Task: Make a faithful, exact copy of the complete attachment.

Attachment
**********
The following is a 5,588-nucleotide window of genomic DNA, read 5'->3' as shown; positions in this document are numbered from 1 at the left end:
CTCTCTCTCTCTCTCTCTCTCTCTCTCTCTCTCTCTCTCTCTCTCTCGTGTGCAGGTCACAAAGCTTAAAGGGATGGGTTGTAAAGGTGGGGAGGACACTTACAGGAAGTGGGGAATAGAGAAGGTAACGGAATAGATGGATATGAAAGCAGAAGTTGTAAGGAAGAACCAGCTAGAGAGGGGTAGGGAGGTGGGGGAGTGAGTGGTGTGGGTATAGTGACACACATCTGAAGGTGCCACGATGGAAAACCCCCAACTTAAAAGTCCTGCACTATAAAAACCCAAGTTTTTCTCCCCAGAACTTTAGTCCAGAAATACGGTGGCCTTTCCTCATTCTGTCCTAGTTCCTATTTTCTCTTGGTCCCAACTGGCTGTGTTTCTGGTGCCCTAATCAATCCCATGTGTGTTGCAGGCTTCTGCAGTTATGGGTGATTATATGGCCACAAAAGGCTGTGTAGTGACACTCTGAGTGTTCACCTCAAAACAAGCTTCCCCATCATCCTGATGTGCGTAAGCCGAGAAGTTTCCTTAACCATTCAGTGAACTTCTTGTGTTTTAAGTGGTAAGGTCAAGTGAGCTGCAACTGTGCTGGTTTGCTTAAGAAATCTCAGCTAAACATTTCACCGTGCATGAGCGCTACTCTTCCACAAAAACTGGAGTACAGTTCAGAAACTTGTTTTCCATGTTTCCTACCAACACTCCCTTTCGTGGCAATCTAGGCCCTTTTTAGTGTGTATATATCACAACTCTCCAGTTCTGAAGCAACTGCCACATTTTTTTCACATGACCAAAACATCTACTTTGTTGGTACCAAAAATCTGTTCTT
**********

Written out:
The following is a 5,588-nucleotide window of genomic DNA, read 5'->3' as shown; positions in this document are numbered from 1 at the left end:
CTCTCTCTCTCTCTCTCTCTCTCTCTCTCTCTCTCTCTCTCTCTCTCGTGTGCAGGTCACAAAGCTTAAAGGGATGGGTTGTAAAGGTGGGGAGGACACTTACAGGAAGTGGGGAATAGAGAAGGTAACGGAATAGATGGATATGAAAGCAGAAGTTGTAAGGAAGAACCAGCTAGAGAGGGGTAGGGAGGTGGGGGAGTGAGTGGTGTGGGTATAGTGACACACATCTGAAGGTGCCACGATGGAAAACCCCCAACTTAAAAGTCCTGCACTATAAAAACCCAAGTTTTTCTCCCCAGAACTTTAGTCCAGAAATACGGTGGCCTTTCCTCATTCTGTCCTAGTTCCTATTTTCTCTTGGTCCCAACTGGCTGTGTTTCTGGTGCCCTAATCAATCCCATGTGTGTTGCAGGCTTCTGCAGTTATGGGTGATTATATGGCCACAAAAGGCTGTGTAGTGACACTCTGAGTGTTCACCTCAAAACAAGCTTCCCCATCATCCTGATGTGCGTAAGCCGAGAAGTTTCCTTAACCATTCAGTGAACTTCTTGTGTTTTAAGTGGTAAGGTCAAGTGAGCTGCAACTGTGCTGGTTTGCTTAAGAAATCTCAGCTAAACATTTCACCGTGCATGAGCGCTACTCTTCCACAAAAACTGGAGTACAGTTCAGAAACTTGTTTTCCATGTTTCCTACCAACACTCCCTTTCGTGGCAATCTAGGCCCTTTTTAGTGTGTATATATCACAACTCTCCAGTTCTGAAGCAACTGCCACATTTTTTTCACATGACCAAAACATCTACTTTGTTGGTACCAAAAATCTGTTCTT